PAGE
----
I’m a pretty shit feminist

I’m not very good at voicing strong opinions. Recently I realised that I think several of these opinions actually deserve an airing. So I decided to cluster-bomb all these thoughts together, set them off in quick succession and hope there isn’t too much shrapnel. August seemed like as good a reason as any. Therefore, Adventures in TV-Land somewhere timidly presents: Potentially Problematic Opinions Month. Feel free to disagree with me. That’s kind of the idea.

I have a feminist inside me…I keep her in a cage.
Tim Minchin

Hi, my name’s Alexandra Neill and I’m a pretty shit feminist.
I’m a 21 year old woman who wants to work in a male dominated industry.
Sometimes I get cross when people are sexist and occasionally I have a rant about the frustratingly low number of decent television programmes written by women. I’m eternally grateful for the impact feminism has had on my life. I’m just pretty rubbish at feminism, is all.
Last year I read this piece by Australian author Jack Heath and came to the slightly worrying realisation that my bookshelf featured zero books by women. Not kidding. Actually zero. And I’m a female writer.
I felt rather bad about this for a while. Then I realised that I don’t really listen to any music made by or featuring females. The evidence was stacking up against me.
The strange thing is that I didn’t really feel bad enough about the whole situation to want to actively try and change it. I do read books by women. Pretty regularly. I just don’t own a lot because all my favourite authors happen to be men.
I think that the true definition of equality is that everyone should be treated equally. And you know what? That means not reading something just because it’s by a woman. I believe equality is reading books which you like and enjoy regardless of the gender of the person who penned them.
This is obviously a slightly problematic notion.
A few years ago I read a great article by Hugh Mackay which slightly blew my mind. It made me realise exactly how young feminism is. I’m living in the first generation to grow-up post feminism. People my age are the first people IN HISTORY who are allowed to take these ideas for granted. We’re the first people who can assume that women should be treated equally and feel entitled to get cross if they’re not.
Think about that for a moment. That’s amazing.
This means we should be patient. There are still an awful lot of people alive today for whom feminism is a slightly alien notion. Eventually the young people will inherit the earth and who knows what the world will be like in 100 years. But we need to live through the time between now and then, like it or not. Sometimes old men will be sexist, some industries will continue to be male dominated and a lot of feminists will continue to be really annoying. That’s life.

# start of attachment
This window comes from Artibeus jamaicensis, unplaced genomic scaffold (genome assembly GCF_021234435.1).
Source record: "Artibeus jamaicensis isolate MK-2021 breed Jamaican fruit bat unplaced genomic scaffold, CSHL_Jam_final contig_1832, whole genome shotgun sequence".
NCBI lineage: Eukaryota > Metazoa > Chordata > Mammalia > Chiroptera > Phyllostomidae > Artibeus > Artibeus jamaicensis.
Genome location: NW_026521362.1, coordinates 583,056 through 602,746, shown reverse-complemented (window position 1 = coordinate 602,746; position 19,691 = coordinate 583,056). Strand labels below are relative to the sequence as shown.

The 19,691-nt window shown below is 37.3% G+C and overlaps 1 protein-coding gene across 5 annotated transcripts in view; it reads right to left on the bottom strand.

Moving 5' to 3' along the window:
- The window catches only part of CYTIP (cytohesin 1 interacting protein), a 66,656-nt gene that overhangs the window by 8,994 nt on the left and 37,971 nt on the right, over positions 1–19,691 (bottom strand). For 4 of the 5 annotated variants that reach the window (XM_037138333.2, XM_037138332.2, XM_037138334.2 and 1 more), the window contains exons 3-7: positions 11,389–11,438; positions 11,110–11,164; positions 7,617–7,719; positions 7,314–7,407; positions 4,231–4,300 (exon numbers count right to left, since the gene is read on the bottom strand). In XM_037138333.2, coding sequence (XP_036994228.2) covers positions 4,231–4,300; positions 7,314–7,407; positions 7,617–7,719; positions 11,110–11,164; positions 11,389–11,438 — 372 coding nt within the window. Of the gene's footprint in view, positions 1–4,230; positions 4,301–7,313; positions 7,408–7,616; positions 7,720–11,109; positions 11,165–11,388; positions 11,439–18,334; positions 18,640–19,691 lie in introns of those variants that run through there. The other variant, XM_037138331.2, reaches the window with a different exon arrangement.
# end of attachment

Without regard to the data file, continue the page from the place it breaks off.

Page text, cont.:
Feminism to me means that we, as people, get to make our own decisions. It means we can chose to define (or not, as the case may be) what it means to be a woman in a changing world.
Which bring me to another slightly contentious opinion- I like babies.
So many women my age will happily tell you that the very last thing they want in this life is a baby. On the fairly regular occasions when I’m stuck in the middle of a heated exchange about how totally horrible the very IDEA of becoming a mother is, I tend to put my head down and quietly wait for it to blow over.
I often feel like people would judge me if I were to vocally disagree with this opinion, no matter how personal it is.  
But I can’t help marvelling at the idea that you get to make a whole human. A WHOLE HUMAN. And sure it could turn out to be kind of lame but there’s also a chance that it’ll be great. I don’t want a baby anytime soon, god no, but at some point in my life I think it’s something I will want very much. And I don’t see what’s wrong with that, or with admitting that. I find it strange that something which is genetically built into our workings is so regularly belittled.
Life is a strange and mysterious and unpredictable thing. And we definitely shouldn’t criticise people who choose motherhood. We should accept them. Because that’s what equality is.
I think that radical ideas need to be extreme during the early days; things aren’t changed by being meek. But we’re a few decades into the battle for gender equality. The point I think I’m trying to make is that sometimes I feel like feminism leaves a lot of people behind. I regularly feel excluded by a lot of the things feminism preaches. I might be a shit feminist but that doesn’t mean I don’t believe in equality.
And, at the end of the day, I think that is more important. 

Further reading

December – home

I spent the first minutes of 2018 on the beach. I’ve never actually spent New Year